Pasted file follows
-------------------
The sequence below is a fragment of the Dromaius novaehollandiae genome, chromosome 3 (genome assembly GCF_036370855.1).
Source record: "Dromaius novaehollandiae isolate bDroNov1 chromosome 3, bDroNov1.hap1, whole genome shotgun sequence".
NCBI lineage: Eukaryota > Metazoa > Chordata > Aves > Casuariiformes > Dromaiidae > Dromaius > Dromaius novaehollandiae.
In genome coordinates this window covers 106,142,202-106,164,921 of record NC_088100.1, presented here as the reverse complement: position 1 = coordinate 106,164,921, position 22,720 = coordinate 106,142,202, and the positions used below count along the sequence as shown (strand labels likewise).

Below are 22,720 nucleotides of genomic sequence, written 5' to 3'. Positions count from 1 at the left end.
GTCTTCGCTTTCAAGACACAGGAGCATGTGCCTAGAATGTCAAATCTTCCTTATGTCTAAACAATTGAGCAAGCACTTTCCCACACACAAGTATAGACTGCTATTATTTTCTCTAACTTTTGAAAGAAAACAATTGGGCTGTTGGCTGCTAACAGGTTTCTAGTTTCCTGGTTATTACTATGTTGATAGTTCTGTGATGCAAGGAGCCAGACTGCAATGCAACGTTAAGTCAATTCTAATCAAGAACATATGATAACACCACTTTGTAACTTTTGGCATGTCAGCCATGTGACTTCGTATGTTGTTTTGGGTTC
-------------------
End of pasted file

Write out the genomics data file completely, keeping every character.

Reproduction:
The sequence below is a fragment of the Dromaius novaehollandiae genome, chromosome 3 (genome assembly GCF_036370855.1).
Source record: "Dromaius novaehollandiae isolate bDroNov1 chromosome 3, bDroNov1.hap1, whole genome shotgun sequence".
NCBI lineage: Eukaryota > Metazoa > Chordata > Aves > Casuariiformes > Dromaiidae > Dromaius > Dromaius novaehollandiae.
In genome coordinates this window covers 106,142,202-106,164,921 of record NC_088100.1, presented here as the reverse complement: position 1 = coordinate 106,164,921, position 22,720 = coordinate 106,142,202, and the positions used below count along the sequence as shown (strand labels likewise).

Below are 22,720 nucleotides of genomic sequence, written 5' to 3'. Positions count from 1 at the left end.
GTCTTCGCTTTCAAGACACAGGAGCATGTGCCTAGAATGTCAAATCTTCCTTATGTCTAAACAATTGAGCAAGCACTTTCCCACACACAAGTATAGACTGCTATTATTTTCTCTAACTTTTGAAAGAAAACAATTGGGCTGTTGGCTGCTAACAGGTTTCTAGTTTCCTGGTTATTACTATGTTGATAGTTCTGTGATGCAAGGAGCCAGACTGCAATGCAACGTTAAGTCAATTCTAATCAAGAACATATGATAACACCACTTTGTAACTTTTGGCATGTCAGCCATGTGACTTCGTATGTTGTTTTGGGTTC